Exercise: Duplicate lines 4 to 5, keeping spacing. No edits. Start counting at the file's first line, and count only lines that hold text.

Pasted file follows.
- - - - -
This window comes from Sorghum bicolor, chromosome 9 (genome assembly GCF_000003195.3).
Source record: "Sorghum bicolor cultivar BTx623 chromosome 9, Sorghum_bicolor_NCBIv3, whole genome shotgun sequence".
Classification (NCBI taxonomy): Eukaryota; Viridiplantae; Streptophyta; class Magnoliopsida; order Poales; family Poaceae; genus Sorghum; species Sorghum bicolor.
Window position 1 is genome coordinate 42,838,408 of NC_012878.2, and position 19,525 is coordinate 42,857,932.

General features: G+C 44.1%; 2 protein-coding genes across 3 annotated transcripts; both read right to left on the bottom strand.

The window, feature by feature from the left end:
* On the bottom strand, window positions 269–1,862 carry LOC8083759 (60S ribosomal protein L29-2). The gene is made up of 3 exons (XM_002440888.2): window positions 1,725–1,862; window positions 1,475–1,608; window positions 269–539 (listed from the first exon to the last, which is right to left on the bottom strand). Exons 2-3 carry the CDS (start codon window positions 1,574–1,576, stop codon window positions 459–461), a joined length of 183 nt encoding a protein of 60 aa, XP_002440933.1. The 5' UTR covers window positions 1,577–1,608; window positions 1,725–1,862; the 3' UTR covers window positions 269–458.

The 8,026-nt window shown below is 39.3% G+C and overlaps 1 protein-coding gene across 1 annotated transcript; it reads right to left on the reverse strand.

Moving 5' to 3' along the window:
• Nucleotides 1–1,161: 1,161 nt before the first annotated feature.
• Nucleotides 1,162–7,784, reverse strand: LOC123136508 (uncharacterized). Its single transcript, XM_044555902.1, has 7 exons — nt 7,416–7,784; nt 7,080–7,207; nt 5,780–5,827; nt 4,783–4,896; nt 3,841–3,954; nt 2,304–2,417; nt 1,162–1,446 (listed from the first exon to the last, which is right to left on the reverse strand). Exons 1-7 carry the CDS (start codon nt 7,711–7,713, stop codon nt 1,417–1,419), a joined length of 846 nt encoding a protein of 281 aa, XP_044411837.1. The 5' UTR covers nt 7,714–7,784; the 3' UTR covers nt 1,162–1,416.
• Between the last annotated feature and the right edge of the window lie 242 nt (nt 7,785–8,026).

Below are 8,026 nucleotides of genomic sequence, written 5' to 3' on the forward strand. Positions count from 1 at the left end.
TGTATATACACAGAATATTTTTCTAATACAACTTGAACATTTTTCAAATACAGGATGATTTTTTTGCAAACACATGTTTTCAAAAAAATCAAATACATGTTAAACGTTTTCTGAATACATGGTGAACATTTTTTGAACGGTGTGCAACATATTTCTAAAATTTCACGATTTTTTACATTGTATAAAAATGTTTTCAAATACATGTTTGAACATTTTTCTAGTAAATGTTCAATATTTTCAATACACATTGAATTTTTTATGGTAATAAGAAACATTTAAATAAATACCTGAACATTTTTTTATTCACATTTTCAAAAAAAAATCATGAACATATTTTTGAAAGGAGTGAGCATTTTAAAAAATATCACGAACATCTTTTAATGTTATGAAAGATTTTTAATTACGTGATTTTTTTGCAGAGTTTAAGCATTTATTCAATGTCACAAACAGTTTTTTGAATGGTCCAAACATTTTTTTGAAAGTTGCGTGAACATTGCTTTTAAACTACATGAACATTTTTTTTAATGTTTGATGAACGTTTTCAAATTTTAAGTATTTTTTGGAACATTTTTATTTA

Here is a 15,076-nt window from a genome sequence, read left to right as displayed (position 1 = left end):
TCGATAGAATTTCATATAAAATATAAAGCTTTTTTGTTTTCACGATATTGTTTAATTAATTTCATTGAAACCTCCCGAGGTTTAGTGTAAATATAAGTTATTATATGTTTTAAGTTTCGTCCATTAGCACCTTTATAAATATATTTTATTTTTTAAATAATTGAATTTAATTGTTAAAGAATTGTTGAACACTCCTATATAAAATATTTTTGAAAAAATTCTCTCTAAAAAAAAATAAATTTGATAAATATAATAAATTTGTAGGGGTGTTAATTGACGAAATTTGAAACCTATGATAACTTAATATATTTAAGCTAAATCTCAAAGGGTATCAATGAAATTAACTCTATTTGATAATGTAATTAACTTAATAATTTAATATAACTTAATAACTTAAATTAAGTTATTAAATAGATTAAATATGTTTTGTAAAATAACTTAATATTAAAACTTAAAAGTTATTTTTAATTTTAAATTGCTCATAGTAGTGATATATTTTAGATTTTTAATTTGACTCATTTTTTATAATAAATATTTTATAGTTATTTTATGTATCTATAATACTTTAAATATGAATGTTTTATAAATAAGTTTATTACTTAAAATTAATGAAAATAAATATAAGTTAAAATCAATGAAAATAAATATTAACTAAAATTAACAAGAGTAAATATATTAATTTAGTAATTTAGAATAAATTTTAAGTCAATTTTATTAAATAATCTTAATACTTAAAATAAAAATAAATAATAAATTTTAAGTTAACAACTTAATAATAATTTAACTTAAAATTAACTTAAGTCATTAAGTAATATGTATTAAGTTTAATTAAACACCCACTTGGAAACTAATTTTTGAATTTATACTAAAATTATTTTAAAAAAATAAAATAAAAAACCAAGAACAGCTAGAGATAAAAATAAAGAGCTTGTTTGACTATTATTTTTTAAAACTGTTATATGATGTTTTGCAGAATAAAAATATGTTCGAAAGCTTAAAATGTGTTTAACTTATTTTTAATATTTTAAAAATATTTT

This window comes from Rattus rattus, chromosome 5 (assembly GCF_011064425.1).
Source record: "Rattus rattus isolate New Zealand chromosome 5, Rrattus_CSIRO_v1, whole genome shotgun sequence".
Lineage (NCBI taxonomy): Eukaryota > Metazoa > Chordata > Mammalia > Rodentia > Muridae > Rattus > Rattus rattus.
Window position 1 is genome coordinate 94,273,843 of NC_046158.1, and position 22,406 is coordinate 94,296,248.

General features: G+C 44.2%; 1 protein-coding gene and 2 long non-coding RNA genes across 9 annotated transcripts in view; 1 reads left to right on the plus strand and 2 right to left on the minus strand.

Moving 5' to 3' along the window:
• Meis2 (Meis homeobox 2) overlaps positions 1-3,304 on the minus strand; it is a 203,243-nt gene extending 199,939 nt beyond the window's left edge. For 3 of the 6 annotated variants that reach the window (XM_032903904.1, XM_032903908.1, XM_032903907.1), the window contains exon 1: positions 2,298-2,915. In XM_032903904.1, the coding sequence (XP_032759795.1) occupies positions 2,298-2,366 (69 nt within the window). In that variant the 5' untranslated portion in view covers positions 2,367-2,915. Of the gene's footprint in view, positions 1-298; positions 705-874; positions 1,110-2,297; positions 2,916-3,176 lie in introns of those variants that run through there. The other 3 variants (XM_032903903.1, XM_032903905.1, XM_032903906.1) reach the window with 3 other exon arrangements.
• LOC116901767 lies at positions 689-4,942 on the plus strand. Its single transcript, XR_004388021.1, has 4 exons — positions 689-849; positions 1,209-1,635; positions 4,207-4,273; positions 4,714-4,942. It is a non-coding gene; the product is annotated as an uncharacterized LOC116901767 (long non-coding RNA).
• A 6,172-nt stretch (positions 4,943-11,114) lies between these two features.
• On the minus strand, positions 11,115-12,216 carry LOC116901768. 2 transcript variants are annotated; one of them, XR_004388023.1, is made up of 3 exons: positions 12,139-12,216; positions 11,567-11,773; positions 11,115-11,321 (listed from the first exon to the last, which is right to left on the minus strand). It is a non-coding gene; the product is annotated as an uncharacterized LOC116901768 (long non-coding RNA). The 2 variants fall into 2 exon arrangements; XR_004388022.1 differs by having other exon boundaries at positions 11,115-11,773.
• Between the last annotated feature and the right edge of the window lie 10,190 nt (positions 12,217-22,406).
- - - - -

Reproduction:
Window position 1 is genome coordinate 42,838,408 of NC_012878.2, and position 19,525 is coordinate 42,857,932.

General features: G+C 44.1%; 2 protein-coding genes across 3 annotated transcripts; both read right to left on the bottom strand.